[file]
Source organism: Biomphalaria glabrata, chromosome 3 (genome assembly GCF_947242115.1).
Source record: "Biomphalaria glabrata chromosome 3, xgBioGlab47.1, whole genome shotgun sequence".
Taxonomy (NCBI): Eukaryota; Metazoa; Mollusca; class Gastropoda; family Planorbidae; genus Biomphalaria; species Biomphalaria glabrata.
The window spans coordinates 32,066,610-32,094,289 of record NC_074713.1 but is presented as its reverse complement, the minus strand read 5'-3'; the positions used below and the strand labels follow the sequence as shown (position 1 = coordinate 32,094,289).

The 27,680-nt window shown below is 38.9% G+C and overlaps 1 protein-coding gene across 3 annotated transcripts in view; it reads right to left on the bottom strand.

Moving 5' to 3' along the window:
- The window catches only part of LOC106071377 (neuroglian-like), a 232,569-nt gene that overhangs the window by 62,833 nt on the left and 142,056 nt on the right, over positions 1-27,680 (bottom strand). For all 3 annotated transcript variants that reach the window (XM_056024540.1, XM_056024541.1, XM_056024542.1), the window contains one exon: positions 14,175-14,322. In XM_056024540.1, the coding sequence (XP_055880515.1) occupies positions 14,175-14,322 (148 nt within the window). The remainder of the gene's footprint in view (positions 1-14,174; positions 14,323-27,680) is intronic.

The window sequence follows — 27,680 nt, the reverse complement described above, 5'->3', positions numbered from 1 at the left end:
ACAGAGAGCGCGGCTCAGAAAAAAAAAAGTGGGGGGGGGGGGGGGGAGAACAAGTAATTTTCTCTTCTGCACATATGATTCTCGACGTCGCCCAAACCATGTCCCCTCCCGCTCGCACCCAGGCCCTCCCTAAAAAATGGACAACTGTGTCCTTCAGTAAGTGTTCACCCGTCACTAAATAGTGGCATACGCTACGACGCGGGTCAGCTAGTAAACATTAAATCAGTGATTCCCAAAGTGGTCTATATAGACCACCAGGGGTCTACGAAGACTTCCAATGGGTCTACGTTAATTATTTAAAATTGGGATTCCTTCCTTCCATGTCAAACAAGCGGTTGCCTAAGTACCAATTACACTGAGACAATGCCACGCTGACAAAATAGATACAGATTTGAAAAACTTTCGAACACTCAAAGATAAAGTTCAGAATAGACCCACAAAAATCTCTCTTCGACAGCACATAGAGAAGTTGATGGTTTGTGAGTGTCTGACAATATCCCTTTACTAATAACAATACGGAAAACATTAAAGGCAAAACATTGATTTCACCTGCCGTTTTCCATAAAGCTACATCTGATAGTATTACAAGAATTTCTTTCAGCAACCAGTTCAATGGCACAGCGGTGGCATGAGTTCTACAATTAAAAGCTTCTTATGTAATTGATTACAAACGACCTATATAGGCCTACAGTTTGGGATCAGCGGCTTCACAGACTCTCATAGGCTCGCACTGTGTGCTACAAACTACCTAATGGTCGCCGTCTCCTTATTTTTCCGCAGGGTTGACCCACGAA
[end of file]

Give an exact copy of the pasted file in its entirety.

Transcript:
Source organism: Biomphalaria glabrata, chromosome 3 (genome assembly GCF_947242115.1).
Source record: "Biomphalaria glabrata chromosome 3, xgBioGlab47.1, whole genome shotgun sequence".
Taxonomy (NCBI): Eukaryota; Metazoa; Mollusca; class Gastropoda; family Planorbidae; genus Biomphalaria; species Biomphalaria glabrata.
The window spans coordinates 32,066,610-32,094,289 of record NC_074713.1 but is presented as its reverse complement, the minus strand read 5'-3'; the positions used below and the strand labels follow the sequence as shown (position 1 = coordinate 32,094,289).

The 27,680-nt window shown below is 38.9% G+C and overlaps 1 protein-coding gene across 3 annotated transcripts in view; it reads right to left on the bottom strand.

Moving 5' to 3' along the window:
- The window catches only part of LOC106071377 (neuroglian-like), a 232,569-nt gene that overhangs the window by 62,833 nt on the left and 142,056 nt on the right, over positions 1-27,680 (bottom strand). For all 3 annotated transcript variants that reach the window (XM_056024540.1, XM_056024541.1, XM_056024542.1), the window contains one exon: positions 14,175-14,322. In XM_056024540.1, the coding sequence (XP_055880515.1) occupies positions 14,175-14,322 (148 nt within the window). The remainder of the gene's footprint in view (positions 1-14,174; positions 14,323-27,680) is intronic.

The window sequence follows — 27,680 nt, the reverse complement described above, 5'->3', positions numbered from 1 at the left end:
ACAGAGAGCGCGGCTCAGAAAAAAAAAAGTGGGGGGGGGGGGGGGGAGAACAAGTAATTTTCTCTTCTGCACATATGATTCTCGACGTCGCCCAAACCATGTCCCCTCCCGCTCGCACCCAGGCCCTCCCTAAAAAATGGACAACTGTGTCCTTCAGTAAGTGTTCACCCGTCACTAAATAGTGGCATACGCTACGACGCGGGTCAGCTAGTAAACATTAAATCAGTGATTCCCAAAGTGGTCTATATAGACCACCAGGGGTCTACGAAGACTTCCAATGGGTCTACGTTAATTATTTAAAATTGGGATTCCTTCCTTCCATGTCAAACAAGCGGTTGCCTAAGTACCAATTACACTGAGACAATGCCACGCTGACAAAATAGATACAGATTTGAAAAACTTTCGAACACTCAAAGATAAAGTTCAGAATAGACCCACAAAAATCTCTCTTCGACAGCACATAGAGAAGTTGATGGTTTGTGAGTGTCTGACAATATCCCTTTACTAATAACAATACGGAAAACATTAAAGGCAAAACATTGATTTCACCTGCCGTTTTCCATAAAGCTACATCTGATAGTATTACAAGAATTTCTTTCAGCAACCAGTTCAATGGCACAGCGGTGGCATGAGTTCTACAATTAAAAGCTTCTTATGTAATTGATTACAAACGACCTATATAGGCCTACAGTTTGGGATCAGCGGCTTCACAGACTCTCATAGGCTCGCACTGTGTGCTACAAACTACCTAATGGTCGCCGTCTCCTTATTTTTCCGCAGGGTTGACCCACGAA